CNS vs. Peripheral Fatigue

The title is a topic that’s come up a lot over the years, and it’s been on my mind lately. I’ve written about this quite a bit in the past, on forums and in some detail in Maximum Muscle, but I think this is something that could use some elaboration for my blog audience and those of you that aren’t familiar with my older writings.

I also want to scoop all these upstarts that think they’re on to something. What I want to do is define “CNS Fatigue” and talk a little about fatigue in general, as it relates to strength training and exercise in a broader sense.

Firstly, just so we’re all on the same page, CNS is short for Central Nervous System. That’s the brain and the spinal cord, for you bio-illiterates.

Fatigue, at least in exercise-science terms, is a reduction in your ability to express physical fitness for a given task. Fatigue is a temporary reduction in your ability to perform at some activity, in other words. Note also that fatigue is fairly specific, although like everything else it can overlap with other things. Get tired from lifting weights and you may still be able to go for a run, as an example.

Fatigue can be both slow-acting and fast-acting, depending on the activity and the rest time allowed. Doing singles with 10 minutes rest between each rep will generate less fatigue than doing sets of 10 with 60 second rests between each set. Work out every day and you’ll accumulate more fatigue than working out once a week.

Fatigue is largely a function of the work:rest ratio, in other words. More work and less rest yields higher fatigue.

CNS fatigue (also known as central fatigue) is therefore a reduction in performance attributed to factors in the CNS, as opposed to the peripheral nervous system and neuromuscular system (peripheral fatigue; that is, the rest of the body besides the brain and spinal cord).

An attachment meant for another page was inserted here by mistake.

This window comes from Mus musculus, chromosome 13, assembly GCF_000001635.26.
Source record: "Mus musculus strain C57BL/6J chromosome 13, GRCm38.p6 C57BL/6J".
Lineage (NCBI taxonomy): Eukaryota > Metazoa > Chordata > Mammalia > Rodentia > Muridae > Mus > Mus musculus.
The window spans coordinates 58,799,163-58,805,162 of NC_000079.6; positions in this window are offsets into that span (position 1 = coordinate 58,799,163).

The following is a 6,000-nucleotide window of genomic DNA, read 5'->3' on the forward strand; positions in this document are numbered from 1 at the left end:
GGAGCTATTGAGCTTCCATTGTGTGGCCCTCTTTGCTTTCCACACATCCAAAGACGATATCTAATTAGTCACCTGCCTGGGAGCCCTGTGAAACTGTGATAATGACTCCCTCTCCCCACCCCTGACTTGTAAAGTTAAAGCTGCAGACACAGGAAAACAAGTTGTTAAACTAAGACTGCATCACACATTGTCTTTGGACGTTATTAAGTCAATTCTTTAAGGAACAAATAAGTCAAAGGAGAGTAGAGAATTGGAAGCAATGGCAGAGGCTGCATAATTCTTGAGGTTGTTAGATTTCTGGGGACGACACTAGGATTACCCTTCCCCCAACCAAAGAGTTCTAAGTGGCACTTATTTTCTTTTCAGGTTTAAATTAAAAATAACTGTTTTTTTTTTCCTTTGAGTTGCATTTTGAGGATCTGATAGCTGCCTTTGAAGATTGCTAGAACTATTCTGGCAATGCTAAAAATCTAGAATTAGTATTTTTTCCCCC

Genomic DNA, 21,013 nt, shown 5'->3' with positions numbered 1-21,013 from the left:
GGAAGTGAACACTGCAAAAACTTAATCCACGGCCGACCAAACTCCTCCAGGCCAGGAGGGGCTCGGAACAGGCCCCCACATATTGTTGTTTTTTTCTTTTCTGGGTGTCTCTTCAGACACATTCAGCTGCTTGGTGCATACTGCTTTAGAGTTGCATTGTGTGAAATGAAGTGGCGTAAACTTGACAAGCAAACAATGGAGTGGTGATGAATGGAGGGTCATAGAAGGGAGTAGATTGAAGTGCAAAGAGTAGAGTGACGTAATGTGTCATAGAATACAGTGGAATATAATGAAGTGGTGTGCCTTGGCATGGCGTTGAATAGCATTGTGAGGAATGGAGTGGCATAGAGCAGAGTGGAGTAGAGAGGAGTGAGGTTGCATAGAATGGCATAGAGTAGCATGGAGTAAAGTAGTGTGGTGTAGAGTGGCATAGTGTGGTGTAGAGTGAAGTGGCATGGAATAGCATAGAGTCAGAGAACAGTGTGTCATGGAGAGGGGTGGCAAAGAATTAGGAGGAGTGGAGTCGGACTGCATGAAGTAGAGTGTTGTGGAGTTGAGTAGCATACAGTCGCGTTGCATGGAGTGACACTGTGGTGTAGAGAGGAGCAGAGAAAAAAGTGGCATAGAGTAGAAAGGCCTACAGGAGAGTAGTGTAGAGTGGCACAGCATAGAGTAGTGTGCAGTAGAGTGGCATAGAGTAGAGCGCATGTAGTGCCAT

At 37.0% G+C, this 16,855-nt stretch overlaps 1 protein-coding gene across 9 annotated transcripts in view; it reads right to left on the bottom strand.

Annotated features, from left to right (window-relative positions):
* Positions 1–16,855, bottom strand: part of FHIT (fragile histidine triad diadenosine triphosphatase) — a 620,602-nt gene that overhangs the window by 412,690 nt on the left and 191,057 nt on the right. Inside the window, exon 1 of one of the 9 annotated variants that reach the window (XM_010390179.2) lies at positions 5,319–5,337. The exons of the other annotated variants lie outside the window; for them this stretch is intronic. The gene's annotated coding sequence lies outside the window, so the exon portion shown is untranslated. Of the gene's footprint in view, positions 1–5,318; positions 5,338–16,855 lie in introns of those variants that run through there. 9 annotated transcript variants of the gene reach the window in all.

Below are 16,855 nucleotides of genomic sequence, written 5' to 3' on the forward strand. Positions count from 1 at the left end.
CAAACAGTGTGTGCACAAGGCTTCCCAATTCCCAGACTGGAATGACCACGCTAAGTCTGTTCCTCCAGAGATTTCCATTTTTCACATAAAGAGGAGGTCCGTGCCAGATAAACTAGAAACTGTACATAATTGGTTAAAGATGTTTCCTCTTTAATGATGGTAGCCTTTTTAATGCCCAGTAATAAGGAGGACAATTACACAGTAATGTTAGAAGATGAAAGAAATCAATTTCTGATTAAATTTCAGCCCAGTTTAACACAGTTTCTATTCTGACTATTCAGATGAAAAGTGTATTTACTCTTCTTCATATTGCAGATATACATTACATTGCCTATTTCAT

The question is, how much can you separate the two? It’s hard to distinguish central (CNS) action from peripheral (rest of the body) action because the CNS tends to influence everything, and is in turn influenced by everything. CNS fatigue will filter down through the rest of the body through hormonal feedback loops and similar mechanisms, so it’s not always so clear-cut.

Keep on reading &rarrow;CNS vs. Peripheral Fatigue

Rep Speed, Fatigue, and Motor Units

It’s been awhile since I’ve written a good old-fashioned hater post, which is ironic since that’s one of the reasons I started this site: to serve as a place to rebuke claims of guru bullshit. I’ve pretty well gotten away from that lately, for better or worse, but today I saw something that got me interested enough to write up a response.

Namely I want to talk about this recent obsession with movement speed (tempo) and motor unit recruitment. This is being touted as “revolutionary” by certain parties; although it might be new to the current crop of would-be Internet lifters and bodybuilders, this is not a new concept. In fact, in my brief decade in the gym, I can remember running into that same idea in half a dozen places in the early days of the ‘net, back when places like Deepsquatter and MFW were the only real places to get decent info.

Keep on reading &rarrow;Rep Speed, Fatigue, and Motor Units

Remembering Unloading Weeks

You grow outside the gym, not in it. That’s the mantra so often repeated, used to justify everything from training a muscle group only once a week to taking off whole months from exercise. There’s certainly a lot of truth in that statement. One thing that’s come into vogue these days is the concept of the unloading week (sometimes called deloading; it’s the same concept) where you do what the title says: remove the training stress from your body to “unload” it.

This is a valuable tool. Yet, as obvious as “take it easy” is, I don’t think a lot of people get it. So I want to talk about that.

Keep on reading &rarrow;Remembering Unloading Weeks